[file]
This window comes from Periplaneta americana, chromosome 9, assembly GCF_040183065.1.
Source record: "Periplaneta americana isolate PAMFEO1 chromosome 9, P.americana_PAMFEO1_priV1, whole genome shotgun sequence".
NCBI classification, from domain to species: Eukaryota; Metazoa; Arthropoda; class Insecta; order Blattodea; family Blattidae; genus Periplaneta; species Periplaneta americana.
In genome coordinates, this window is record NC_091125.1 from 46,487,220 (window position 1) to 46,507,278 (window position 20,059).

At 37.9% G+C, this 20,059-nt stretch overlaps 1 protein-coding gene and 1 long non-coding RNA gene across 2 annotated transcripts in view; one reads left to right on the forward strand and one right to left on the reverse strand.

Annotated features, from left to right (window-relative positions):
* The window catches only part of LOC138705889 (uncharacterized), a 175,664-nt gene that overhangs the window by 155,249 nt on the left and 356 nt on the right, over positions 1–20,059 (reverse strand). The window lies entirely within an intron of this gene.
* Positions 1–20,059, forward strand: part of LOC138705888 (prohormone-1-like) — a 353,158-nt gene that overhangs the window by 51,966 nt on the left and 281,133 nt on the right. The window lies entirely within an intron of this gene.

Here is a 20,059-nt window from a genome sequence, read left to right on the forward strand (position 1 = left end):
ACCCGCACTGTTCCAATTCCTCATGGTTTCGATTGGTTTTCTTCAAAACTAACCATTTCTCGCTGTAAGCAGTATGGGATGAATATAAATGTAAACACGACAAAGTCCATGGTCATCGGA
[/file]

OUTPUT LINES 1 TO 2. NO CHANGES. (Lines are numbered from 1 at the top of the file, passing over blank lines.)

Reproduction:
This window comes from Periplaneta americana, chromosome 9, assembly GCF_040183065.1.
Source record: "Periplaneta americana isolate PAMFEO1 chromosome 9, P.americana_PAMFEO1_priV1, whole genome shotgun sequence".